Driving for No Speed Limits

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Robert Radonski
Professor Berlyn Cobian
English 101
March 22, 2011
Driving for No Limits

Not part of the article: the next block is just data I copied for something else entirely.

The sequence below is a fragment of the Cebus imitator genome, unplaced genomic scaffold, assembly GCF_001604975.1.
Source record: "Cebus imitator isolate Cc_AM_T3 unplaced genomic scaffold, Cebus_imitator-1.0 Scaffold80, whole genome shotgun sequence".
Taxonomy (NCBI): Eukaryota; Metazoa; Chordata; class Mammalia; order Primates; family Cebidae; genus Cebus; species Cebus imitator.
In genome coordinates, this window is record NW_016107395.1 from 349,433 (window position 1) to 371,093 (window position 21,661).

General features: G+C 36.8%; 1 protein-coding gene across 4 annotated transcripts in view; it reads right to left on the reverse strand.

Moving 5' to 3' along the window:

A prevalent issue today in the state of California, as well as the rest of the United States, is the issue of speed limits on our highways, freeways, and expressways. The problem with speed limits is they essentially do nothing to benefit the citizen; instead they serve as a band-aid for a deeper problem in our transportation system, and work as a revenue generator for the state government. Instead of raising or dropping speed limits on our open roadways, they should be abolished. Eradicating the speed limit on our roadways might seem drastic at first thought. Worries about accident, injury, and death rates spiraling out of control begin to formulate in your mind, but those worries are unfounded. There are many examples, and numerous studies conducted by reputable departments, that would suggest that this proposal of a speed limit free road might actually be feasible, and safe. The first example of this idea of a road with no speed limits is Germany’s famous Autobahn. This highway system was opened August 6, 1932, making it 23 years older the United States’ Interstate system. The Autobahn consists of almost 8,000 miles of road, of which only half of that road has a speed limit. Even so, it is one of the safest highway systems in the world (Wilkinson, “The Autobahn Is 75 (Years Old, Not MPH)”). In fact, statistics show that it is even safer than the U.S. interstate highway system. As stated, in the online article “Driving the Autobahn,” by James M. Clash, in 2001, the death rate on the Autobahn was 27 percent lower than that of the interstates in America. Continuing on the matter of safety, it is safe to say that the posted speed limit has extremely little to do with it. Despite the death rate on the Autobahn being lower than the U.S.’s interstates, the average speed is substantially higher at 81 miles per hour. 15% of drivers on the Autobahn at any given moment are...
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